• The Code doesn’t apply to redundancy situations, but will apply if redundancy and fire and rehire are both being considered (basically the Code applies for as long as fire and rehire is an option);
  • Employers are required to consult with employees ‘for as long as reasonably possible’ (there’s no minimum time period set);
  • Employers shouldn’t threaten dismissal if it’s not actually a possibility.

If an employer fails to follow the Code, a tribunal has the power to uplift any compensation awarded by up to 25%.

New bereavement bill proposes day-one right to shared parental leave

The Shared Parental Leave and Pay (Bereavement) Bill (the Bill) aims to introduce a day one right to shared parental leave (SPL) and pay for fathers or working partners upon the death of the mother of their child. In these circumstances, the Bill removes the requirement for 26 weeks’ service to qualify for SPL and for employees to have notified their employer three months in advance in order to take the leave. The Bill is still working its way through parliament and we’ll keep you updated with progress.

New menopause workplace guidance published 

The Equality and Human Rights Commission has published guidance for employers on menopause in the workplace. The guidance covers employers’ legal obligations in relation to menopause and the potential for it to be protected by the Equality Act 2010 (on the basis of age and sex), as well as adjustments that can be made to avoid possible discrimination risks. It also provides guidance on encouraging a more open culture on the topic so that employees feel more comfortable to talk, share and access any support they might need. We’ve got a menopause policy on Intelligent Employment to help get you started!

People diary dates – May 2024

05 – International Family Equality Day

13-19 – Mental Health Awareness Week

16 – Global Accessibility Awareness Day

17 – International Day Against Homophobia, Transphobia, Biphobia

Get in touch if you’d like to discuss anything we’ve covered in this update and how it might impact your business. 

This update is accurate on the date it was published, but may be subject to change which may or may not be notified to you. This update is not to be taken as advice and you should seek advice if anything contained within affects you or your business.

A series on settlement – creating an interesting offer

Posted On: April 8th, 2024By |

When considering settlement agreements the starting point is almost always thinking through how to structure the financial elements.

But supporting exiting employees and ensuring settlement agreements encourage individuals to have the confidence to flourish (and even return one day) once they’ve left your employment doesn’t stop there. Here are our thoughts on settlement terms that often cost little but can achieve a lot.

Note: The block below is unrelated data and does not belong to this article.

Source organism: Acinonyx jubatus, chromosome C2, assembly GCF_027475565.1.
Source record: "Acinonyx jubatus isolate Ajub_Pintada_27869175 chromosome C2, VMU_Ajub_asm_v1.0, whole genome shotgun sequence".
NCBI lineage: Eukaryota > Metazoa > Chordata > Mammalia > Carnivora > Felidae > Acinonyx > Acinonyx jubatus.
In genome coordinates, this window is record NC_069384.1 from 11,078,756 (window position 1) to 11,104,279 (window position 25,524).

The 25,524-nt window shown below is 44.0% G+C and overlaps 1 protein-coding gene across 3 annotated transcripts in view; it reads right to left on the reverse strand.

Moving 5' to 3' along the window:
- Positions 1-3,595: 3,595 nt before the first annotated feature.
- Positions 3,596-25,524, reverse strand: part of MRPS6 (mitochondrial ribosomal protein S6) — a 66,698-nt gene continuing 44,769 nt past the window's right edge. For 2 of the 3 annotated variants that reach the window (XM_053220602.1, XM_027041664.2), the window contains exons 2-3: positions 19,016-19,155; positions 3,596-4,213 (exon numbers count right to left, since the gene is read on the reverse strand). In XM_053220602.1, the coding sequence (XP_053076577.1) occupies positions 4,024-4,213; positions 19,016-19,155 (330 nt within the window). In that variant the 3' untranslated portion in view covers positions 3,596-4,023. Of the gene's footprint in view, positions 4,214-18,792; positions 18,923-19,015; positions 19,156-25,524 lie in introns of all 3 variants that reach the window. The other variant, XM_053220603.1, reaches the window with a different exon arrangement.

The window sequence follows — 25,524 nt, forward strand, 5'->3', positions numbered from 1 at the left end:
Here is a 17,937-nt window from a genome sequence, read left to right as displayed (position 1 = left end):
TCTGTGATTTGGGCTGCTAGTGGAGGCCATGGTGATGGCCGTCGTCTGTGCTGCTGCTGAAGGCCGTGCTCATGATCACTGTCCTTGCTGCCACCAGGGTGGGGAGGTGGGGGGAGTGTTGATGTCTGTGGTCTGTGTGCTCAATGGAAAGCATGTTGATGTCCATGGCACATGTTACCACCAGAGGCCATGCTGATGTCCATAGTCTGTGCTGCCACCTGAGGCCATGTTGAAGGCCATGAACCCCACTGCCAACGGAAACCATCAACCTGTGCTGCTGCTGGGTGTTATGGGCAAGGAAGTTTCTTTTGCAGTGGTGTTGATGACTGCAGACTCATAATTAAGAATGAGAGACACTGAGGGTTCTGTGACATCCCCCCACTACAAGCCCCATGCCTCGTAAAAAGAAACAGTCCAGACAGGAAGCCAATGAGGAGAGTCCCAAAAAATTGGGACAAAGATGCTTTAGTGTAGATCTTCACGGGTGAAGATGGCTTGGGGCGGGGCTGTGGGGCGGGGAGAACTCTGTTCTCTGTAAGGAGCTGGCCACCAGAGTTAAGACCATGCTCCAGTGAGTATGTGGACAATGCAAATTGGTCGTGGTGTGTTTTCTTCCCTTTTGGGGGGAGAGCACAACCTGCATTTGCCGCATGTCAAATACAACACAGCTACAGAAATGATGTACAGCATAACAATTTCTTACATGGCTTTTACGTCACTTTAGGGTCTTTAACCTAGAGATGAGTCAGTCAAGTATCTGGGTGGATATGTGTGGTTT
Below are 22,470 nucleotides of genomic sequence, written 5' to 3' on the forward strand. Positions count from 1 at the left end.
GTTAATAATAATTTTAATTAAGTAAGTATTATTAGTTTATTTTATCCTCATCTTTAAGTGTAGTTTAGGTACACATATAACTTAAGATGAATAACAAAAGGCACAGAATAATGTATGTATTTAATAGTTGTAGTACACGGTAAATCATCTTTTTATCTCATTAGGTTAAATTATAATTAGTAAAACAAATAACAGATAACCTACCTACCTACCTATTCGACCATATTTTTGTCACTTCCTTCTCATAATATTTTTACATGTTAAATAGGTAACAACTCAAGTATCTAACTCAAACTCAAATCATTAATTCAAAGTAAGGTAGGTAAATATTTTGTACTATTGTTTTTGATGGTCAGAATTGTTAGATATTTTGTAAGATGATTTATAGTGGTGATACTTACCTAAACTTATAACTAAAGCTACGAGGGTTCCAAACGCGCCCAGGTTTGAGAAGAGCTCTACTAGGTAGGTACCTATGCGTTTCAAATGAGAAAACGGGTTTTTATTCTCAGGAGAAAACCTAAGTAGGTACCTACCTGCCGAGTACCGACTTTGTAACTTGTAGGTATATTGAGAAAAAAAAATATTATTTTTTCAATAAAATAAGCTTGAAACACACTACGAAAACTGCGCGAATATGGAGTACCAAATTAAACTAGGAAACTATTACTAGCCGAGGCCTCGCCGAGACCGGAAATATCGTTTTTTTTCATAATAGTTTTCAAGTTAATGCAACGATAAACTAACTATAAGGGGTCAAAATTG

Continuing employee benefits

If you’ve already paid the annual premium for benefits (such as private medical or life assurance), allowing access to those benefits for an agreed period after the employee has left (subject to insurer approval) allows the employee to feel protected until they secure their next role (possibly with similar benefits).

Outplacement and coaching support 

It may be years since the exiting employee dusted off their CV or attended an interview. This support gives confidence to those concerned about putting themselves ‘out there’ and searching for a new job. Even for those happy to start the search, outplacement and coaching can help to polish off their CV and interview skills.

Financially, you can set a capped contribution for the support (so it won’t break the bank) which can be offered tax efficiently. Our Empowering People Group can provide this support – click here to learn more.

References and announcements

Agreeing on a factual reference and internal/external announcements means you can work with the exiting employee controlling the messaging around their exit and supporting them with their hunt for their next role.

Fast payment 

Promising speedy financial settlement payments means the exiting employee feels they’re in touching distance of the financial support, costing you nothing but helping the employee to manage outgoings.

Get in touch if you’d like to discuss reviewing your template settlement agreement, or any redundancies or settlement agreements you’re proposing. Our next update in this series will focus on limitations to confidentiality clauses and different types of agreements. 

This update is accurate on the date it was published, but may be subject to change which may or may not be notified to you. This update is not to be taken as advice and you should seek advice if anything contained within affects you or your business.

Support offered to employers when dealing with racist remarks

Posted On: March 15th, 2024By |

An Employment Appeal Tribunal (EAT) has recently supported an employer’s decision to dismiss a long-serving employee who posted a racist joke on their intranet.

Background